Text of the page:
Lessons in Love
Lessons in Love (US title Some Kind of Beautiful) is a rom-com that is somewhat lacking in “rom” and almost completely devoid of “com”. Pierce Brosnan plays Cambridge poetry professor Richard Haig, the emotionally stunted son of a rampant playboy (Malcolm McDowell), bred to believe that the only goal in life is to be as promiscuous as possible, for as long as possible. However, after impregnating one of his students (Jessica Alba), he flippantly decides to marry her, move to America and try raising a family. Matters become complicated when his wife’s sister (Salma Hayek) comes into their lives and the two begin to fall in love. The film is as clichéd as its synopsis suggests, although this could have been forgiven were it in any way entertaining.
The most lamentable aspect of Brosnan’s performance is that he’s so likeable; the audience wants him to do well at every turn, which makes his inability to do so all the more upsetting. As the protagonist, the entire film is built upon his character’s journey: his relationships, his desires, his thwarted ambitions, the inner turmoil that plagues him, his moments of elation and despair. So it is no surprise that the film loses all credibility when Brosnan shows he is unable to dig beneath his thin veneer of British charm. There are moments in the story where his character should be in absolute agony, when his whole life is crumbling around him, and the viewers find themselves pleading with him to show an ounce of emotional depth – to allow them to peek behind this thinly-crafted caricature and see something genuine. But Brosnan moves through it all with a stagnant British smile.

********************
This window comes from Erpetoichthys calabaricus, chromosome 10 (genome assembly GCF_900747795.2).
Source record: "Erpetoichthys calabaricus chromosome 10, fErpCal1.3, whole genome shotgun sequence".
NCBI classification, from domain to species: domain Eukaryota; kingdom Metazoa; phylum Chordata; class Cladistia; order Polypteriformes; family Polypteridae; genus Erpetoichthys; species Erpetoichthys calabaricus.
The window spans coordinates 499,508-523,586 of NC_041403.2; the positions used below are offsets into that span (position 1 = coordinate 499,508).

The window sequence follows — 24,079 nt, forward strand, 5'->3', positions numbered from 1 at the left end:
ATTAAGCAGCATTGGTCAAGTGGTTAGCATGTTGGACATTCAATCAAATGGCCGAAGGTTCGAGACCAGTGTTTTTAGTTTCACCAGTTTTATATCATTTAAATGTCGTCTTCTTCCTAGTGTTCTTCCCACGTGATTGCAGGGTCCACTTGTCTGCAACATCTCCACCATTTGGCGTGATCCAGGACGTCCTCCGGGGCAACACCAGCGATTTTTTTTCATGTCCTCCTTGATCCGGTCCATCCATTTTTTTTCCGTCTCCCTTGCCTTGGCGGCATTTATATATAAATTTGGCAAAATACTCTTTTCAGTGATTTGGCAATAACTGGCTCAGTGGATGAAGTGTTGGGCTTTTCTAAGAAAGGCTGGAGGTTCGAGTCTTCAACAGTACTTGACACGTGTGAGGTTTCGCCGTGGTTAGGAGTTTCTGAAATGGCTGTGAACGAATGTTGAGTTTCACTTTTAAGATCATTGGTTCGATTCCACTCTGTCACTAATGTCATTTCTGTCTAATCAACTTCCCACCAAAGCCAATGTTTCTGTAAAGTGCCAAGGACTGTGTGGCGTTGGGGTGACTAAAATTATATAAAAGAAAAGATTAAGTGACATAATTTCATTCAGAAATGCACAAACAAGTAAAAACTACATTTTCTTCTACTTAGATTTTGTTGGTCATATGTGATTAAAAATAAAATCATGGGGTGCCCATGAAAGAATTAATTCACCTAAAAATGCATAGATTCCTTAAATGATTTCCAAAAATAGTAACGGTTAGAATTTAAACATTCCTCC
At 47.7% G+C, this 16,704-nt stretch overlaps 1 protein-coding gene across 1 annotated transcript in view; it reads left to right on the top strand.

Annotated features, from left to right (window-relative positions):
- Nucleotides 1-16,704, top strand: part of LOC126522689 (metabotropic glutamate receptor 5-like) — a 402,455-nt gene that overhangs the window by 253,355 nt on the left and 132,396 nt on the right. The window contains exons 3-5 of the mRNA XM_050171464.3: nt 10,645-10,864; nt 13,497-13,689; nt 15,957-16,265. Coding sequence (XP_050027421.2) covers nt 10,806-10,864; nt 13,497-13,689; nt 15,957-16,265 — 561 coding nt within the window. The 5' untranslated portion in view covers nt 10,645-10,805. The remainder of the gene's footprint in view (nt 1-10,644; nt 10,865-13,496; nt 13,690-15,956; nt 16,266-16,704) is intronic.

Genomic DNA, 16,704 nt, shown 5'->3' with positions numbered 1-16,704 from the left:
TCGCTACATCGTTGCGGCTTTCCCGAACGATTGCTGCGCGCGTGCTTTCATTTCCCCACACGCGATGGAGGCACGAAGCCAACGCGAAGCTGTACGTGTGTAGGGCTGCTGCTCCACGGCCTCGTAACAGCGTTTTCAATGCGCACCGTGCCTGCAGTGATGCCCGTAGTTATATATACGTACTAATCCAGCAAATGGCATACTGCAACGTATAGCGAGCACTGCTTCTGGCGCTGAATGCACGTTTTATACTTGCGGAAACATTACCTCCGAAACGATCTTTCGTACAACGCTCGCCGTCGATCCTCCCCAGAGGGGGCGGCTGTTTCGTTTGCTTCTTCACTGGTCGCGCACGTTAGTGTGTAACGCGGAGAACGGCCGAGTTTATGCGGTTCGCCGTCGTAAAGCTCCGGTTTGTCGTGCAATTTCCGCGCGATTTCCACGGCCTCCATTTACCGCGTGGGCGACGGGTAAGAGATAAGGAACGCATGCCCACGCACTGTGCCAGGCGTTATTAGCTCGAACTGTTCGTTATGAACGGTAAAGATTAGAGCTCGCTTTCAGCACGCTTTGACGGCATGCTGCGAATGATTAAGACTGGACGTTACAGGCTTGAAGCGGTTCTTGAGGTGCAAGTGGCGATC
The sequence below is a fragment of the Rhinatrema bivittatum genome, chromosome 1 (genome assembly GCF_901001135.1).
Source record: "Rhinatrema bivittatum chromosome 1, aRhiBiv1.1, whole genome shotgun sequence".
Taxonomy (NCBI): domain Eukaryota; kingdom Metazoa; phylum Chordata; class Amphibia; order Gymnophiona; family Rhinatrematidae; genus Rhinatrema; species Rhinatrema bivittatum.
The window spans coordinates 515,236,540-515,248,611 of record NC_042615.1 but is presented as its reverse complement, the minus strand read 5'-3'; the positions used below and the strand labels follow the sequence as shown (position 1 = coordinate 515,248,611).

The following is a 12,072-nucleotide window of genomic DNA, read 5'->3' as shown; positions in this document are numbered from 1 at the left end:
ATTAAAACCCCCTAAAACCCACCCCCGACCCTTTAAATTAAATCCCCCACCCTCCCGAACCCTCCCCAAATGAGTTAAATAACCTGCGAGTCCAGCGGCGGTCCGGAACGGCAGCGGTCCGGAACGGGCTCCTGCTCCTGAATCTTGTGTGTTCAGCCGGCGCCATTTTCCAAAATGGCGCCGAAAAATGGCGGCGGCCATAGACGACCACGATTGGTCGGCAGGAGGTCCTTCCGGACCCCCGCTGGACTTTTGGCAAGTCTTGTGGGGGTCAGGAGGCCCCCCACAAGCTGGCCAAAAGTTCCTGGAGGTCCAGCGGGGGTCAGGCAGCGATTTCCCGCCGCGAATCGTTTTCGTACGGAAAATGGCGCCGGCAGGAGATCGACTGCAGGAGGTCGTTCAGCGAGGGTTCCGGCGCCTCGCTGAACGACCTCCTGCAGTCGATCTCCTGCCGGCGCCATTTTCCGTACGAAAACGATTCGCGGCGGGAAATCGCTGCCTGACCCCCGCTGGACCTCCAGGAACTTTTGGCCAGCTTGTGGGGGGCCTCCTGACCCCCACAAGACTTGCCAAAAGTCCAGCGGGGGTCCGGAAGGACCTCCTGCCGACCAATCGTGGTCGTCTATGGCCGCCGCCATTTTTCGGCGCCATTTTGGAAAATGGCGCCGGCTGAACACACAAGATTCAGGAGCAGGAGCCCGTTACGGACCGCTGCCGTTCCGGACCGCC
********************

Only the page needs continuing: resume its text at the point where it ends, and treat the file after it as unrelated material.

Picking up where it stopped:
The film is supposed to be about the indomitable nature of love, and intends to explore the irony of a character who teaches romantic poetry for a living yet is incapable of forging a meaningful connection himself. The real irony, however, is rooted in the fact that this supposed romantic-comedy fails to portray any believable romantic relationships, not even between its key love interests. Hayek and Brosnan display less chemistry than a blank periodic table.
It should be mentioned that Hayek performs admirably, and even Brosnan has an inspired moment when giving a lecture on what relevance the Romantics have today. However, by this point, the situation is irredeemable. The film languidly builds to a finale – not so much the icing on the cake as the final nail in the coffin. A painfully clichéd ending leaves the viewers feeling sorry for everybody in the credits, but even more so for themselves.
Lessons in Love is released nationwide on 25th September 2015.
Watch the trailer for Lessons in Love here:
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